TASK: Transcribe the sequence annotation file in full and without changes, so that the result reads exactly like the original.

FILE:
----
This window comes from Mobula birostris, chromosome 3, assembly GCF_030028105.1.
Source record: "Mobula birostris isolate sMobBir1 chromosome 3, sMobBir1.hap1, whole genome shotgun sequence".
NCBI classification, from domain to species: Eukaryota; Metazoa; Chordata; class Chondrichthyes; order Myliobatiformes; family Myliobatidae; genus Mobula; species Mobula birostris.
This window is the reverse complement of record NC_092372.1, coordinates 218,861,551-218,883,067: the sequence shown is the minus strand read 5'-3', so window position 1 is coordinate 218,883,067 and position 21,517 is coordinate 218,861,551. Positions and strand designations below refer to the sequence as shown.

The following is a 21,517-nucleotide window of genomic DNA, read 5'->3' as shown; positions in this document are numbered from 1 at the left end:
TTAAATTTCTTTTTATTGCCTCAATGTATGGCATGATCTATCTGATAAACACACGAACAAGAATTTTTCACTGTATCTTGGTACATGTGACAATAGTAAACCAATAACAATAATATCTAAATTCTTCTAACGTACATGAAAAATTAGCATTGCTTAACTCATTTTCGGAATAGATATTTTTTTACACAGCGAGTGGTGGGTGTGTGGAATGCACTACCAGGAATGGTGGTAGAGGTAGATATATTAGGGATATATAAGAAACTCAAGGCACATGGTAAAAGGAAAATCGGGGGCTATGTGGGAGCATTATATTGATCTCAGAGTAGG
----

This window comes from Mobula birostris, chromosome 3, assembly GCF_030028105.1.
Source record: "Mobula birostris isolate sMobBir1 chromosome 3, sMobBir1.hap1, whole genome shotgun sequence".
NCBI classification, from domain to species: Eukaryota; Metazoa; Chordata; class Chondrichthyes; order Myliobatiformes; family Myliobatidae; genus Mobula; species Mobula birostris.
This window is the reverse complement of record NC_092372.1, coordinates 218,861,551-218,883,067: the sequence shown is the minus strand read 5'-3', so window position 1 is coordinate 218,883,067 and position 21,517 is coordinate 218,861,551. Positions and strand designations below refer to the sequence as shown.

The following is a 21,517-nucleotide window of genomic DNA, read 5'->3' as shown; positions in this document are numbered from 1 at the left end:
TTAAATTTCTTTTTATTGCCTCAATGTATGGCATGATCTATCTGATAAACACACGAACAAGAATTTTTCACTGTATCTTGGTACATGTGACAATAGTAAACCAATAACAATAATATCTAAATTCTTCTAACGTACATGAAAAATTAGCATTGCTTAACTCATTTTCGGAATAGATATTTTTTTACACAGCGAGTGGTGGGTGTGTGGAATGCACTACCAGGAATGGTGGTAGAGGTAGATATATTAGGGATATATAAGAAACTCAAGGCACATGGTAAAAGGAAAATCGGGGGCTATGTGGGAGCATTATATTGATCTCAGAGTAGG